Jafar: Agrabah’s Atatürk
by Benjamin Studebaker
Today I’d like to turn to an old theme–the tendency for Disney movies to disparage intellectual villains in favor of physical heroes and apologize for economic and social injustice. Previously, I wrote about how The Lion King, rightly interpreted, is really about Scar’s attempt to liberate the hyenas from a racist lion oligarchy. Today I’d like to do something similar with Aladdin, reconstructing the plot so as to render Jafar the hero.
In the original version of Aladdin, the sultan of Agrabah, a fictitious Islamic sultanate, demands that his daughter Jasmine wed a prince within three days. Frustrated and dissatisfied with her marriage options, Jasmine frequently flees the palace. On one such flight, she encounters Aladdin, a poor thief who is on the run. Aladdin is arrested for thievery, but not before he charms Jasmine, saving her from a merchant who intended to remove her hand for taking an apple. Jasmine asks the Grand Vizier, Jafar, to release Aladdin, but Jafar claims to have already had Aladdin executed. In truth, Jafar persuades Aladdin to go into a cave to retrieve a lamp for Jafar. Aladdin retrieves the lamp for Jafar and discovers a magic carpet. Upon receiving the lamp Jafar attempts to kill Aladdin to tie up loose ends, but in the course of this failed effort, he loses the lamp. Aladdin falls into the cave with the lamp.The lamp contains a genie. The genie helps Aladdin to become a prince so as to make him eligible to marry Jasmine. Aladdin’s prince persons is unappealing to Jasmine, until he takes her on a magic carpet ride. Jafar, who has hypnotized the sultan to believe that Jasmine should marry him, allowing him to become sultan, feels threatened by Aladdin and attempts to have him drowned. Aladdin is rescued by the genie and exposes Jafar’s plan. Jafar’s parrot steals the lamp, delivering it and the power of the genie to Jafar, who uses the genie to become the sultan and a powerful sorcerer. He exposes and exiles Aladdin and imprisons the sultan and Jasmine. Aladdin returns from exile, battles Jafar, and goads him that the genie is more powerful than he himself is. This persuades Jafar to wish himself to be a genie. Jafar fails to realize that genies are bound to lamps and are not free, and consequently loses his power. The sultan changes the law, allowing Jasmine to marry commoners, and they all live happily ever after.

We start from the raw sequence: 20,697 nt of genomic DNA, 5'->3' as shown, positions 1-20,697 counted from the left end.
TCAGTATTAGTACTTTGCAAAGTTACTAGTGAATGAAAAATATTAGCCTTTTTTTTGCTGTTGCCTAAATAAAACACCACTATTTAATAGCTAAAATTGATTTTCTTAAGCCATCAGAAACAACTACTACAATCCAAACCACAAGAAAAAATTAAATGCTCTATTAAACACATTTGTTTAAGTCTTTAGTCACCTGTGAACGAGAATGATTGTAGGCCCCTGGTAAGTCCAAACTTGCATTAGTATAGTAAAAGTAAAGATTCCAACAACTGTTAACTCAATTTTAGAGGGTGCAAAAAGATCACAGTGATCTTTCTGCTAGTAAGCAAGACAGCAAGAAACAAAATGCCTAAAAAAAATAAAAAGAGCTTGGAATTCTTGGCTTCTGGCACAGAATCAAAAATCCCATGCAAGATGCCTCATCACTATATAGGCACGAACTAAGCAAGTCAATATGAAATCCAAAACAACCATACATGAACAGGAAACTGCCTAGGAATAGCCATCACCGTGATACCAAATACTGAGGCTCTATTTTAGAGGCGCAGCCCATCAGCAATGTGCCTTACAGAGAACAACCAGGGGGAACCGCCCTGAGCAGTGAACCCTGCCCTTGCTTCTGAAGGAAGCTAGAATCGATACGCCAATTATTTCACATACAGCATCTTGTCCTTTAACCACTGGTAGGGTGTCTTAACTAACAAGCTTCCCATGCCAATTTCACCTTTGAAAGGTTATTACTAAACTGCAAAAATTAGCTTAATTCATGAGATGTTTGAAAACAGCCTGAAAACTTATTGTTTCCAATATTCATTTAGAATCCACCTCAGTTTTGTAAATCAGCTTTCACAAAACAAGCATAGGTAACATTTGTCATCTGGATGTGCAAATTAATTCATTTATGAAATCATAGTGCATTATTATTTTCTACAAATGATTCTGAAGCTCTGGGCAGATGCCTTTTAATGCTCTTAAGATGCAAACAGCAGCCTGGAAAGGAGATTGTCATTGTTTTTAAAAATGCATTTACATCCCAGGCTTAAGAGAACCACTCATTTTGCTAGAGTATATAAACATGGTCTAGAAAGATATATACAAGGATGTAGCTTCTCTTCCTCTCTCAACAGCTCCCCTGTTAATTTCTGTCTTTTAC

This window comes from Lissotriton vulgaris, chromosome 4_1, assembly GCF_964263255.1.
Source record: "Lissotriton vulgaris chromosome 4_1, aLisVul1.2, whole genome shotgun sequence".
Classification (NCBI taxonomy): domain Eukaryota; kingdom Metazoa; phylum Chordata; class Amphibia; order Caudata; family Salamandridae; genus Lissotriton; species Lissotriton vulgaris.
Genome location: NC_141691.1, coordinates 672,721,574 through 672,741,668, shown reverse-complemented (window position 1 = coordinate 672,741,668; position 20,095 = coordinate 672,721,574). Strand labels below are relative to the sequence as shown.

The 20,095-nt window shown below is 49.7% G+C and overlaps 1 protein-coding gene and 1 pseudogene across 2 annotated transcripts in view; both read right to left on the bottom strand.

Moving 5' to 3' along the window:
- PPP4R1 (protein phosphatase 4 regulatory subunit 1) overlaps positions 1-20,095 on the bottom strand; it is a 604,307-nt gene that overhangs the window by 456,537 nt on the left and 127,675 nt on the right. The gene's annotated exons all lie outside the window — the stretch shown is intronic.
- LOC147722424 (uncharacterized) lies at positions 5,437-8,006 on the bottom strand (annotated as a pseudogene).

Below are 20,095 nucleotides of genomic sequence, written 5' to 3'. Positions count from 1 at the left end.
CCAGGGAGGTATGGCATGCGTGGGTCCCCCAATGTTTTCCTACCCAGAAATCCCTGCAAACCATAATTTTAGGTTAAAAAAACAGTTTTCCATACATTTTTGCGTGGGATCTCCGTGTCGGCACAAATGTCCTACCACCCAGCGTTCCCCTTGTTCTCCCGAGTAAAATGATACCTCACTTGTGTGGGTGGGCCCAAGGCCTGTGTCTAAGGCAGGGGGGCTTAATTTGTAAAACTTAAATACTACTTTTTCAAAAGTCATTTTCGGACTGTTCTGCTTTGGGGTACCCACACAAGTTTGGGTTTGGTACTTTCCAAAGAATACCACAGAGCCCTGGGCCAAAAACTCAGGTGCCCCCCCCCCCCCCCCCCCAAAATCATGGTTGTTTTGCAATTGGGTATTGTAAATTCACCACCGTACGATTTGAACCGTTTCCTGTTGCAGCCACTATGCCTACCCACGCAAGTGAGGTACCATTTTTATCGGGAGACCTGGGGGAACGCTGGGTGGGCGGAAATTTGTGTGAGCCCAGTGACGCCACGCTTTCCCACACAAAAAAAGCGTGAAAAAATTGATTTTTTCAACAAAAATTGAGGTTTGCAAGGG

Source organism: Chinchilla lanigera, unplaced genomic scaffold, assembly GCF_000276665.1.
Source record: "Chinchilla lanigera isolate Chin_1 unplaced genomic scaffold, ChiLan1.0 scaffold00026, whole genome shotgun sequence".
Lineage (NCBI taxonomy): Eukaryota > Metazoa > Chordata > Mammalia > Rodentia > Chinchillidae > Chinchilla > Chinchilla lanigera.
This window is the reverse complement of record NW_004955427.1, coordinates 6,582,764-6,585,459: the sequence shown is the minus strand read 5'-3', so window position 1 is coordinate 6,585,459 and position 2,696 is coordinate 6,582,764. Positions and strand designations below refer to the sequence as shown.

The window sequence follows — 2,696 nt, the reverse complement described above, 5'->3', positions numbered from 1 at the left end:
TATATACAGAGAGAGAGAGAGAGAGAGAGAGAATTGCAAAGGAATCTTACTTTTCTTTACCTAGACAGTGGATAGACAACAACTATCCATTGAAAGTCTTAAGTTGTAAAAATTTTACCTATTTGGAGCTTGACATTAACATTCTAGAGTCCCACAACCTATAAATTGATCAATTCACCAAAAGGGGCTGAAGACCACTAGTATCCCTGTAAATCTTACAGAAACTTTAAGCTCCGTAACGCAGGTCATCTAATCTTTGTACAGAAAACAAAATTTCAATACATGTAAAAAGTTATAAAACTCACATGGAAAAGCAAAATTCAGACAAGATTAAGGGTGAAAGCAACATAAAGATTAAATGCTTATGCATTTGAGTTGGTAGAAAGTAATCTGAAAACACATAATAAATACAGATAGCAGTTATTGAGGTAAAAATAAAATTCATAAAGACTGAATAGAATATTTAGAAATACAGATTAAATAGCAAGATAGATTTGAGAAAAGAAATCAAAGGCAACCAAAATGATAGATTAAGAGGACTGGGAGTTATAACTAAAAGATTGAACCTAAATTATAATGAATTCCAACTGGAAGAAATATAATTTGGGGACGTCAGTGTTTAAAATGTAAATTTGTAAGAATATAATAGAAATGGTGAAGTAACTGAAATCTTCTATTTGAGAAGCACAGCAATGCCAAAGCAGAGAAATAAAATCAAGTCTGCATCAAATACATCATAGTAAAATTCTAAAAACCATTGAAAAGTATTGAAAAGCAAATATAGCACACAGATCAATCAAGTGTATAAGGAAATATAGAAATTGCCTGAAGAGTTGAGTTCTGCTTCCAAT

This version of the story ignores the wider social implications and complexities that are hidden just beneath the surface. Jafar wants power for seemingly no reason–he is already Grand Vizier, he already controls the guards and lives comfortably. In contrast, the sultan’s regime is whitewashed. The only thing wrong with the sultan, insofar as the film is concerned, is his unwillingness to permit his daughter to marry a commoner who can bring no new wealth or allies to the realm. Like The Lion King, Aladdin is a very black and white narrative–it’s very simple. Let’s spice things up.
Aladdin is a propaganda film for the sultan’s regime. The sultan’s reign is in truth extraordinarily unjust even by historical standards. Unlike many real world medieval regimes, the sultan does not so much as provide a bread allowance for his urban poor–they must resort to theft just to avoid starvation. Rather than engage in job creation or other policies that would provide Agrabah’s poor with legitimate means for bettering themselves and the society as a whole, the sultan resorts to draconian police state measures, hiring vast numbers of guards to chase every thief they encounter: